What To Do After a Storm
Historically, College Park has had storms that have impacted trees. Several of which, like the 2001 tornado, Hurricane Isabel in 2003, Hurricane Irene in 2011, a derecho in 2012, and the recent microburst on July 12, have especially impacted many of our City's trees. After this most recent storm, you may be asking, “what should homeowners with trees on their property do after a storm?”
Here's a quick guide from the City's Tree and Landscape Board to help with that question. The first thing homeowners should do is hire a Maryland licensed, ISA certified arborist to inspect trees for damage. A certified arborist is knowledgeable in the care and maintenance of trees. This inspection of deciduous trees can be in the late fall when the leaves are off. An arborist should be consulted if there are signs of declining health or insect damage to trees, and they can assess how to prune the trees to allow wind to flow through the branches which should lessen the chance of tree damage or a tree falling during high wind events. They should be contacted for pruning trees or branches that the homeowner cannot reach or feel comfortable pruning or are growing into electric lines.
If a tree needs pruning or is recommended for removal, the homeowner should apply for a permit. The application can be found on the Department of Public Works Guide to Trees webpage or, a printed copy is available at the Department of Public Works.
Homeowners are strongly encouraged to replace removed trees that are under thirty-six inches in diameter which don’t require a permit (per the College Park Tree Ordinance). Homeowners are required to replace trees over thirty-six inches in diameter (again, per the Tree Ordinance). One tree should be planted for any tree removal that is thirty-six to forty-seven inches in diameter, and two trees should be planted for any tree removal that is more than forty-eight inches in diameter. Trees must be replaced within one year.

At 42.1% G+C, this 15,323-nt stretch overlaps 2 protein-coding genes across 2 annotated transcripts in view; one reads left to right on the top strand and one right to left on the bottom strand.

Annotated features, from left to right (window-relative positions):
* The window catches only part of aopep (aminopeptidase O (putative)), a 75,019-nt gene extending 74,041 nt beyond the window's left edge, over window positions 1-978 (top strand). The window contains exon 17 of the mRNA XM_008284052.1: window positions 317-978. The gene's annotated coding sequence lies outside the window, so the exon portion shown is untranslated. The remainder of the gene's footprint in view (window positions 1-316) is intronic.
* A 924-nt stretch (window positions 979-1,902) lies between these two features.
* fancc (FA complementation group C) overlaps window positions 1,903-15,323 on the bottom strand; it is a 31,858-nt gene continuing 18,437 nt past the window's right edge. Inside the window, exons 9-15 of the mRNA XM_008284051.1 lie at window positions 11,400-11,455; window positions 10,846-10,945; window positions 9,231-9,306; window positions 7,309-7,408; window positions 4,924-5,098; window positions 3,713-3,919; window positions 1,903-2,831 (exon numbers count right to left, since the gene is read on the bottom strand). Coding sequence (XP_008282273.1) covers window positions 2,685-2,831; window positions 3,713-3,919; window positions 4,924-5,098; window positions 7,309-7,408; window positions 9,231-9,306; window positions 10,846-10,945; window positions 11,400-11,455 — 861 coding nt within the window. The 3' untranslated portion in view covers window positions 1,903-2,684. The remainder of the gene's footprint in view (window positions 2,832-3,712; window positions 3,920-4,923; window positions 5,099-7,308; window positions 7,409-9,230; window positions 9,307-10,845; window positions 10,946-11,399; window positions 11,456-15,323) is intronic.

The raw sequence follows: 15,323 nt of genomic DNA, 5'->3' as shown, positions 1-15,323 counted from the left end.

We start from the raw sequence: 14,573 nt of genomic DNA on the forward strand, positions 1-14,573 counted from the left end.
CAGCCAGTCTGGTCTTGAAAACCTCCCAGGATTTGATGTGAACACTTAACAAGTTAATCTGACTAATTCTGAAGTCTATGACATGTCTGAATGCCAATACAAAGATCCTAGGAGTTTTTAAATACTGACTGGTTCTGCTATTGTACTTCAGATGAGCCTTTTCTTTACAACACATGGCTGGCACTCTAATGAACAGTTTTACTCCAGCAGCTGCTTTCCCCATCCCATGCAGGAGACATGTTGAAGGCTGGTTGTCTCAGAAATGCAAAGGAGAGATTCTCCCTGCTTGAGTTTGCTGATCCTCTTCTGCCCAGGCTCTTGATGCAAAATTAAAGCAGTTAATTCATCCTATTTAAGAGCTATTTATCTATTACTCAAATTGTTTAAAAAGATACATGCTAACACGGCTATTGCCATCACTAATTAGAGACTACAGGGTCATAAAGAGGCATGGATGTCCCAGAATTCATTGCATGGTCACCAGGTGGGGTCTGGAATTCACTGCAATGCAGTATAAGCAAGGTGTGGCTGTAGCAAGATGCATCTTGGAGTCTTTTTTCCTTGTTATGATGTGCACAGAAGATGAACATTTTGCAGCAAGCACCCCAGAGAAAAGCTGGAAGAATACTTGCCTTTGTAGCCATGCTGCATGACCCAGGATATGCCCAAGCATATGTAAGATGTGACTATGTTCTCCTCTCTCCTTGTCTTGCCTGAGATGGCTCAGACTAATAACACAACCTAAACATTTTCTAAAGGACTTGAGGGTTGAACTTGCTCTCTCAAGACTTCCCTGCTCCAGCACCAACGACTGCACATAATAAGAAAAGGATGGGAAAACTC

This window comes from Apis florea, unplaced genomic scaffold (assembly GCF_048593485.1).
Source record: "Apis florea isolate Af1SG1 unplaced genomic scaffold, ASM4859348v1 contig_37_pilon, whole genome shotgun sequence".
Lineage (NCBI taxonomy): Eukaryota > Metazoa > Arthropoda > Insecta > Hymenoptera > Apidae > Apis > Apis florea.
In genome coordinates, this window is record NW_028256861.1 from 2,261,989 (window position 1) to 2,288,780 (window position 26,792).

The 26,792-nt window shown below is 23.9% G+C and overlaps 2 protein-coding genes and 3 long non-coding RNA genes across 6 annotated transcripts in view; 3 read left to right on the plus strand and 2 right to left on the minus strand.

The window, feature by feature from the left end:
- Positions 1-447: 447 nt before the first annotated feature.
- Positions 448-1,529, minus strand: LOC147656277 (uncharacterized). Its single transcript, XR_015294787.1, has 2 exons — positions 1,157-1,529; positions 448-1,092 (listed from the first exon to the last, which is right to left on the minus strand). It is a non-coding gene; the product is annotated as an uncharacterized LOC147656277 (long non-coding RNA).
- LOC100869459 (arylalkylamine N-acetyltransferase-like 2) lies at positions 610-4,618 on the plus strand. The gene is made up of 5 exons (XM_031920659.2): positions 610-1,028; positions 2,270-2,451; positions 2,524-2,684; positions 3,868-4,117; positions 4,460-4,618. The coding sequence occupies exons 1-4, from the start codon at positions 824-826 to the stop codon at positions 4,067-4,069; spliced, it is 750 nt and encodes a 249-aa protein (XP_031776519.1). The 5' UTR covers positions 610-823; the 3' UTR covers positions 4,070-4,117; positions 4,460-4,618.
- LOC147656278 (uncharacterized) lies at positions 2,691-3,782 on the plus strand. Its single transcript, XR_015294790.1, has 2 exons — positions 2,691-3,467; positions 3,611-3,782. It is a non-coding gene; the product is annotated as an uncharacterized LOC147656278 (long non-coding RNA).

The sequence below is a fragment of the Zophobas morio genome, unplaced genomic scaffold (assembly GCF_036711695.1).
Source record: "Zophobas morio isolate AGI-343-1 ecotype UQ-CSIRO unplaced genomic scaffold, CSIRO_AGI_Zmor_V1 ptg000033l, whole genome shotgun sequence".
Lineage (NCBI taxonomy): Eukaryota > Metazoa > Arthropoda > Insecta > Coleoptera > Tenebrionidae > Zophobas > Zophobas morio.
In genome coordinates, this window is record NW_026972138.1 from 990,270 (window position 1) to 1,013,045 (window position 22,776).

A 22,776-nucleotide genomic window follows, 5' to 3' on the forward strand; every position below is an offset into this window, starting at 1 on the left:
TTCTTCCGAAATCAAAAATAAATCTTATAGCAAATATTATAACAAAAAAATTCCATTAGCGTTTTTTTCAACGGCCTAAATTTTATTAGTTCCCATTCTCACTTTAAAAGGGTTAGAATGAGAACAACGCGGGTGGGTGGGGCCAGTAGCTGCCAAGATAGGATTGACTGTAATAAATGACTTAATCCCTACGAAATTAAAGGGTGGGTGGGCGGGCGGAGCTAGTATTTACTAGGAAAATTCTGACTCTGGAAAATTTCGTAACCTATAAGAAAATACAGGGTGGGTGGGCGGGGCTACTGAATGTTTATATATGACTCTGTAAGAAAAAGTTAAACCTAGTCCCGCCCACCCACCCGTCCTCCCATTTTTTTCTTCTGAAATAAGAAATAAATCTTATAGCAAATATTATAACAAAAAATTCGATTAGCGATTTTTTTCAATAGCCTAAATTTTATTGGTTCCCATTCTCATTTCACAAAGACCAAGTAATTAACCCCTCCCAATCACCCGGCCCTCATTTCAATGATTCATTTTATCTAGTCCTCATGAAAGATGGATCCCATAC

Homeowners can apply to the Tree Canopy Enhancement Program (TCEP) for $150.00 per replacement tree. They can also apply for Prince George’s County’s rain check program for a rebate of $150.00 per native tree. In addition, homeowners should print out the State of Maryland’s $25.00 coupon for native trees. Replacement cost for trees can be alleviated by the use of these programs.
When replanting trees, homeowners should consider what tree species is best for the soil type present on the property, the expected tree height and canopy width, proximity to the house, and proximity to the driveway and other non-pervious structures. Consideration should also be made for above and below-ground utilities; call Miss Utility before planting. Native trees should be planted to support the biodiversity of Maryland. The City of College Park and the Maryland Department of Natural Resources websites have lists of trees native to Maryland that can be referenced in selecting a tree.
An important but potentially overlooked contributor to tree damage or branch loss is vines. Common vines found in the City that can damage trees are: english ivy, mile a minute, poison ivy, porcelain berry, non-native wisteria, non-native grapes, and virginia creeper. Homeowners should wear leather gloves and use sharp hand clippers to cut the vines around the base of the tree and remove any vines within six feet of the tree. Pull young mile-a-minute vines early in the season and do not allow them to go to seed. Gloves and protective clothing should be worn when pulling poison ivy because urushiol oil in the leaves and stems can cause an itchy allergic rash. Do not burn to control poison ivy because the urushiol oil can enter the lungs via the smoke.
City of College Park homeowners are encouraged to contact the City Arborist at firstname.lastname@example.org with any questions about the tree ordinance and TCEP program.
From the City's Tree and Landscape Board